We see here that even the most traditional demonization, with its blood libels and age-old anti-Semitic tropes, finds expression in the modern Israel-centered narrative. It even connects with the concept that lies at the core of the BDS movement’s sophisticated political machine, which legitimizes its intention of eliminating Israel while presenting itself as a defender of human rights. Social media and other platforms are used in order to spew their poisonous banter – all in the name of freedom of speech. Its rhetoric continues to include the “territories” and “settlers,” which have always been at the center of the effort to delegitimize the State of Israel.
The Palestinian Authority’s spokesperson, Ibrahim Milhem, said, “Israel is not exporting the virus to the Palestinians, but they are agents of this epidemic, which is called the occupation.” Palestinian Prime Minister Mohammed Shtayyeh not only has insisted upon this lie, but has also accused settlers and has claimed that Israeli soldiers are trying to spread the virus by spitting on the door handles of cars driven by Palestinians. So, we have the settlers and the IDF as poisoners, and Israel in its essence as the bad guy, according to the Palestinian narrative. The Jewish state is politically and officially the protagonist in the conspiracy theories.
The underlying message is a populist invitation to stick to the false message that the imperialist occupying State of Israel – which represents perfidy, corruption, and the imperialism of the Jewish people – is responsible for all of the world’s ills and plays upon them in order to seek dominance. It is the idea that Israel is a “regime of occupation” (discussed by Asa Kasher in the volume Israelophobia and the West edited by Dan Diker) that invites these negative views. It expresses a negative opinion from a moral, religious, or ethical perspective, affirms a discriminatory attitude in historical perspective, and refuses any comparative view. There is no legitimate criticism here because, first of all, it is based on lies, and secondly, because it uses the idea of occupation incorrectly, without engaging in any historical truth. Therefore, it promotes not only mythological anti-Semitism, but also politically motivated anti-Israel actions.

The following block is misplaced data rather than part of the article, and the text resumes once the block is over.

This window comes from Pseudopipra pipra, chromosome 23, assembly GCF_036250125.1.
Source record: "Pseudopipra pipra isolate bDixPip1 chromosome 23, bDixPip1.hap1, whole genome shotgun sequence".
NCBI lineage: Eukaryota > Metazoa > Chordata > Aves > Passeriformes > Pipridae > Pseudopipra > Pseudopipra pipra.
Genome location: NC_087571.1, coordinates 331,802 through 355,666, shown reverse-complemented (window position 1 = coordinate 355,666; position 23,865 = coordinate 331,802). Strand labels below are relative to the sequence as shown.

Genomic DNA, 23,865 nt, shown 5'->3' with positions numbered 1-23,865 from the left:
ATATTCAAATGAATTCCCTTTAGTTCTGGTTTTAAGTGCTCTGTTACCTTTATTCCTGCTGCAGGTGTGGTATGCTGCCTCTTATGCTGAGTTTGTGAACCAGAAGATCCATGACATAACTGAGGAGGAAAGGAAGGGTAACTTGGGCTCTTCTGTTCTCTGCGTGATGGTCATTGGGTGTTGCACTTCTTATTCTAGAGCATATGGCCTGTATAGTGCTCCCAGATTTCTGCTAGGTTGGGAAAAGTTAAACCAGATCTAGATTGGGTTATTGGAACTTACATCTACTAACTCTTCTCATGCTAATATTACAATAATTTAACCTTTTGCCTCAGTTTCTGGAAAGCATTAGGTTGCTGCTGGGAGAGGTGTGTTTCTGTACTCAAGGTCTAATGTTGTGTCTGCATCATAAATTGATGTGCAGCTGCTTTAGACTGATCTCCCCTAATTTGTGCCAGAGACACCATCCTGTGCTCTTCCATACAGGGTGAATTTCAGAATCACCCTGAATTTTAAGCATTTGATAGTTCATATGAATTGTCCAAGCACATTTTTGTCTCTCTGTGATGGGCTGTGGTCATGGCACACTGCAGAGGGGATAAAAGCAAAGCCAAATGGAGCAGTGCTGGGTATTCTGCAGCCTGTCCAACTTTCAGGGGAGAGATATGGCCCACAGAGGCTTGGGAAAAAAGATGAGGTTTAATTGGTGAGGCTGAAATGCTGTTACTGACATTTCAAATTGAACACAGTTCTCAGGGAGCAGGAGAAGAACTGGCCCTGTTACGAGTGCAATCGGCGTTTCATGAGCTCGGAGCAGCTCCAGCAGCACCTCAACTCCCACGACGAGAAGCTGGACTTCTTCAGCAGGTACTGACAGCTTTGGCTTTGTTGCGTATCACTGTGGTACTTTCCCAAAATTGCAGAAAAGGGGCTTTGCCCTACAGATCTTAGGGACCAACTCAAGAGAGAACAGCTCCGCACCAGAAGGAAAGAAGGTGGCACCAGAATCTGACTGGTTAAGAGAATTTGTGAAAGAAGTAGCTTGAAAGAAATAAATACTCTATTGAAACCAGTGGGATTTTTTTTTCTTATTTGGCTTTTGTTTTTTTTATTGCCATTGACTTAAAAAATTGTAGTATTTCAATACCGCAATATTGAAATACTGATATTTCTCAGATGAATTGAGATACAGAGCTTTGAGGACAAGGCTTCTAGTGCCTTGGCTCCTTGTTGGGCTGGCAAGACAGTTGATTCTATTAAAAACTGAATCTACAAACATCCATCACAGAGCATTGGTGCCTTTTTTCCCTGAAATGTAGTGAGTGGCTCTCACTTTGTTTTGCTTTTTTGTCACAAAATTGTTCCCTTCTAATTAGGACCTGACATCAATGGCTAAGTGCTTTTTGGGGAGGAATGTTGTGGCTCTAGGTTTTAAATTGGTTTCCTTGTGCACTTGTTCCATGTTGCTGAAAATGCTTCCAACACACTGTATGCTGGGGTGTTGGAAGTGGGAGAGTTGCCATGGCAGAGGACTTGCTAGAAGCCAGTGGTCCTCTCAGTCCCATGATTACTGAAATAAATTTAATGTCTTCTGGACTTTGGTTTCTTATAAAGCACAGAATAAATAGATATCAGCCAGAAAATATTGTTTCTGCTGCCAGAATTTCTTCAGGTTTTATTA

Take the following prime example: Nickolay Mladenov, UN Special Coordinator for the Middle East Peace Process, during a session in which he praised the actions of Israel in helping the PA to fight Covid-19, underlined, out of the blue, that “not unilateral action” (namely, the annexation that the U.S. peace plan foresees) but cooperation is needed to fight the virus. Yet there is no connection between the two. Just because someone underlines the need of helping Palestinians, they need not automatically adhere to the Palestinians’ narrative. This appears to be a political by-product of the coronavirus campaign.
There have been numerous other cases of anti-Semitism in recent weeks that have not failed to mention Israel, including in France and Germany. Iran has accused the U.S. and Israel of spreading the virus and so, too, have Palestinian newspapers such as Al Quds – based in east Jerusalem – and Al-Hayat al-Jadida – the official daily of the Palestinian Authority – which on March 16 published a cartoon depicting the coronavirus as a large tank pursuing a Palestinian carrying an infant. This is today’s anti-Semitism, even if conspiracy theories about Jews belong to the deep history of anti-Semitism, and this reservoir of stereotypes and mendacities belongs both to the right and to the left.